Also that year, a son, Leon Charpentier, was born of a liaison with a member of Steibelt’s company, although Field remained with his wife and collaborated in concerts with her. They had a son, Adrien, in 1819, at which time Field was offered, and refused, the appointment of court pianist, a sign of his material prosperity. In December that year he performed a fantaisie during a theatrical performance attended by Pushkin; they appear to have become and remained friends, for a double portrait of them exists from the late 1820s. Their political affinities were similar and, given Pushkin’s involvement in the Decembrist uprising of 1825, it is not surprising that Field dedicated both the Chanson russe variéé h41 and Nocturne no.10 to another Decembrist family, the Rayevskys.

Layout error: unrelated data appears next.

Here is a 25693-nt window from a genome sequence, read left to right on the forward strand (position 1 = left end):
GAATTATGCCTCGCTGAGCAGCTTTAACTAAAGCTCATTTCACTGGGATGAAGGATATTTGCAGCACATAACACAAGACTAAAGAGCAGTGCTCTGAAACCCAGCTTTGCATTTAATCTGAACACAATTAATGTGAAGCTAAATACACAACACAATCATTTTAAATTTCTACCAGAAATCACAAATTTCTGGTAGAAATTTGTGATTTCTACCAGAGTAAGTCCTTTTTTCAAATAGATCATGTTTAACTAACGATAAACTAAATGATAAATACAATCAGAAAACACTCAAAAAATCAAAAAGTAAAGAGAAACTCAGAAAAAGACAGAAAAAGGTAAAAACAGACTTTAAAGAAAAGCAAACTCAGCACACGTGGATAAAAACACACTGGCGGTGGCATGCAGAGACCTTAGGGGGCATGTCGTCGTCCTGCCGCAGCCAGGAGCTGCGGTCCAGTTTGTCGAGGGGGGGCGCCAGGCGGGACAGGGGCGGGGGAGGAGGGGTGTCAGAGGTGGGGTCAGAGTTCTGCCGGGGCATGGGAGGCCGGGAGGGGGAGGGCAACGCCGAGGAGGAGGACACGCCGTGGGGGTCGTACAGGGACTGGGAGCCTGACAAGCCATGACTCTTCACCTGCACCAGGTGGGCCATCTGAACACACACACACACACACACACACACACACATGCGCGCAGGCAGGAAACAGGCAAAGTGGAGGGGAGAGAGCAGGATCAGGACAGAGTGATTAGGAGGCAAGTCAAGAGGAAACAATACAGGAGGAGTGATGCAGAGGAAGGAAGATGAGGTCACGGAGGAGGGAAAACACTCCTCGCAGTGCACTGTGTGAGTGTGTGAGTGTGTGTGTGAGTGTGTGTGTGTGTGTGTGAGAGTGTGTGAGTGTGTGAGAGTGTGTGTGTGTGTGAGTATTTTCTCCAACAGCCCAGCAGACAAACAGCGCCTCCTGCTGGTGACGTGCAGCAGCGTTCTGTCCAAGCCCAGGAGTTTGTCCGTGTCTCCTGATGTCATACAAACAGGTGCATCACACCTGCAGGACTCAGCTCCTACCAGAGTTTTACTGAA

An increasing connection from 1816 with his last regular Russian publisher, Wenzel of Moscow, led Field to revisit Moscow in 1818 and again, for a series of concerts with his wife, in 1821. The third of them, on 20 April, was their last appearance together, and mother and child departed, the former to lead a life as teacher and performer which relied heavily on her estranged husband’s name. (She appeared with some success in St Petersburg, Kiev and Smolensk; she died in 1869.) Field remained in Moscow and in 1822 a notable meeting took place with J.N. Hummel, who was there on a concert tour; they collaborated in a performance of Hummel’s duet sonata op.92 on 10 February. Field introduced his Fantaisie sur un air favorit (deest 4A) and the first movement of Concerto no.7 a few weeks later, but from 1823 his performances decreased yearly (although his former pupil A.N. Verstovsky assisted him in a series of benefit concerts for his son Leon). He reworked Nocturnes nos.1 and 5 as songs with piano accompaniment (h50) for publication in 1825 and made important revisions to other works, while Nocturnes nos.9 and 10 appeared in 1827 and 1829 respectively.